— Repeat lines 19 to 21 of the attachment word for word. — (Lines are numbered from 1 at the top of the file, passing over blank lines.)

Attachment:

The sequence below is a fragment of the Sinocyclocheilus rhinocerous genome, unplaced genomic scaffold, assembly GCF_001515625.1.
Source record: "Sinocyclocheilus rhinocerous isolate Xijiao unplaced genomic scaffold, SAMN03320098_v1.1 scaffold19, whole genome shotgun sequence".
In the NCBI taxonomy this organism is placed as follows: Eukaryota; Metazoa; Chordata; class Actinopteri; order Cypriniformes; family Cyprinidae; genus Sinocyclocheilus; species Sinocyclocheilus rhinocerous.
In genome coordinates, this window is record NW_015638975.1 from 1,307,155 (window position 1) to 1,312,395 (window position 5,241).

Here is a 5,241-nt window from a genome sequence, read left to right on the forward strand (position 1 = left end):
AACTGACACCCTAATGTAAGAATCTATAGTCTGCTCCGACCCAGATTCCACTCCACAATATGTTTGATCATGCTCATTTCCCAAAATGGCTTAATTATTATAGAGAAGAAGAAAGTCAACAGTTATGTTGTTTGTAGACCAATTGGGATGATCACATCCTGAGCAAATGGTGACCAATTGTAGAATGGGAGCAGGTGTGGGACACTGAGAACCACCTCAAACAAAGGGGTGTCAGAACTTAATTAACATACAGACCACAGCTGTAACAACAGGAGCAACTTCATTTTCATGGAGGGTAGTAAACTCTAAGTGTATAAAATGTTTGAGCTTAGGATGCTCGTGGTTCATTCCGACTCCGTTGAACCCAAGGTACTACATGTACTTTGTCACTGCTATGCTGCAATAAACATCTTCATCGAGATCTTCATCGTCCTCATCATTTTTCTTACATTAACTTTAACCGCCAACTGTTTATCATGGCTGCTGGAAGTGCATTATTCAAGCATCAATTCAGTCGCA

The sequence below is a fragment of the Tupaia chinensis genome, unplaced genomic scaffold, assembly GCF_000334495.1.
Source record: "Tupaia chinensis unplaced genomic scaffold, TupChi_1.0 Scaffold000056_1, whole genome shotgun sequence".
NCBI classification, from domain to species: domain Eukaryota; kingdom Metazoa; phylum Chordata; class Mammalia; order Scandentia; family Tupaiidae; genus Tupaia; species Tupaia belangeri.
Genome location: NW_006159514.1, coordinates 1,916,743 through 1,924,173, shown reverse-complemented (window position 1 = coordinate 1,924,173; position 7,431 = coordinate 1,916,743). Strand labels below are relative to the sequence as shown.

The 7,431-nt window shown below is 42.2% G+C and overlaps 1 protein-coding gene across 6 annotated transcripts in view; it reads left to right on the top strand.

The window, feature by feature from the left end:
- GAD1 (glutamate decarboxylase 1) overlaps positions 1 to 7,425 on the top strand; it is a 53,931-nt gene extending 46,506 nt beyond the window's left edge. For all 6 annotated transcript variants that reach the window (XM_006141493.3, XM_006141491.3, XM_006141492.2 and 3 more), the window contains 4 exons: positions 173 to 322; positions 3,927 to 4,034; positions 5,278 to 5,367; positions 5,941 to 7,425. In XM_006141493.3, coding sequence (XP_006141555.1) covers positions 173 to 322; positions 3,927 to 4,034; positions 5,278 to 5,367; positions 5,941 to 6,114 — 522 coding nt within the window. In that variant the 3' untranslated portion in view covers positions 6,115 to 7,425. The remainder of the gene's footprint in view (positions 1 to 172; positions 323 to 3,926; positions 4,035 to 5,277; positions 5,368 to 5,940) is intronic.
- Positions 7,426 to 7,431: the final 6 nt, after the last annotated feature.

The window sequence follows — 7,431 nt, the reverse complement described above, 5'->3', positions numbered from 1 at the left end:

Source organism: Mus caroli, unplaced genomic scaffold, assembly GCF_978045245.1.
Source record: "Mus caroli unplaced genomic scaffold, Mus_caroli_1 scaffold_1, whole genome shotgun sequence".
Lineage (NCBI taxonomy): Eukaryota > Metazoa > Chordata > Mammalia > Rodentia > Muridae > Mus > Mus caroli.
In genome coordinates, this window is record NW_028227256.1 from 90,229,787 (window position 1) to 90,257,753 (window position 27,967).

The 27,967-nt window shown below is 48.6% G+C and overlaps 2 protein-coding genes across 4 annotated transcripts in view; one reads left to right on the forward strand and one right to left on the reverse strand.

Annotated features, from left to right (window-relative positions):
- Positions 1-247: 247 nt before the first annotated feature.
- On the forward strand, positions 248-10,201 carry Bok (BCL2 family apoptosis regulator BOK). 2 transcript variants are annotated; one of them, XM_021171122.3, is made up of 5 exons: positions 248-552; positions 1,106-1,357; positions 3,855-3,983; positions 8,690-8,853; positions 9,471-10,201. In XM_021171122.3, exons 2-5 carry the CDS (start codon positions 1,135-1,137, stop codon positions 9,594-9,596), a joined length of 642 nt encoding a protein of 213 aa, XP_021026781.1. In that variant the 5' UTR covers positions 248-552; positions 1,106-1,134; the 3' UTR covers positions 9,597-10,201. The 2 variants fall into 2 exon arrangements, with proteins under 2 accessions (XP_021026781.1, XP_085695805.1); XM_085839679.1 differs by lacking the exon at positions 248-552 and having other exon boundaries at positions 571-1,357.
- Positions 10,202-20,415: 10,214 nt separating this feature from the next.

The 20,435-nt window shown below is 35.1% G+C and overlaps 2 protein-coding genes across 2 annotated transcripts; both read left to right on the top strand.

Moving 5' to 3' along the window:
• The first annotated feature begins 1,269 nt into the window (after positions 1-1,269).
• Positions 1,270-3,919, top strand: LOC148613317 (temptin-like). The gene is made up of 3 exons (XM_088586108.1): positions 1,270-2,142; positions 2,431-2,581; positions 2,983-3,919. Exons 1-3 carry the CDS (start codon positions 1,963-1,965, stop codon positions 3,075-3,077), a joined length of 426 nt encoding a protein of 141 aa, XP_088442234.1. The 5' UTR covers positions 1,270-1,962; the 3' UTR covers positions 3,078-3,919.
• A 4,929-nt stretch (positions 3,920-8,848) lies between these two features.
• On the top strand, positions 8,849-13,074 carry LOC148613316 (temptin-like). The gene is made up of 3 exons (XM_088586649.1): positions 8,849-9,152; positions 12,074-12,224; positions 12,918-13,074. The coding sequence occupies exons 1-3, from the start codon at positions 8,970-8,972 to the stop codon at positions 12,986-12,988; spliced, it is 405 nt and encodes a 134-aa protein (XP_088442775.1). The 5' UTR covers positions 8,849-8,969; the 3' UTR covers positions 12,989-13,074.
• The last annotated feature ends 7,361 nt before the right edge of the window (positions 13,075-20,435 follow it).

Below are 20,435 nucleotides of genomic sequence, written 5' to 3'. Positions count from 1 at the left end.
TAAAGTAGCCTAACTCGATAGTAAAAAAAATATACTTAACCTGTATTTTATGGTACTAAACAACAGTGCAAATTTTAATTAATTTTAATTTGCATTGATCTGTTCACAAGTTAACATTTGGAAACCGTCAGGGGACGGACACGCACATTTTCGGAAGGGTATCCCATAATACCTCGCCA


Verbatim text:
In genome coordinates, this window is record NW_028227256.1 from 90,229,787 (window position 1) to 90,257,753 (window position 27,967).

The 27,967-nt window shown below is 48.6% G+C and overlaps 2 protein-coding genes across 4 annotated transcripts in view; one reads left to right on the forward strand and one right to left on the reverse strand.

Annotated features, from left to right (window-relative positions):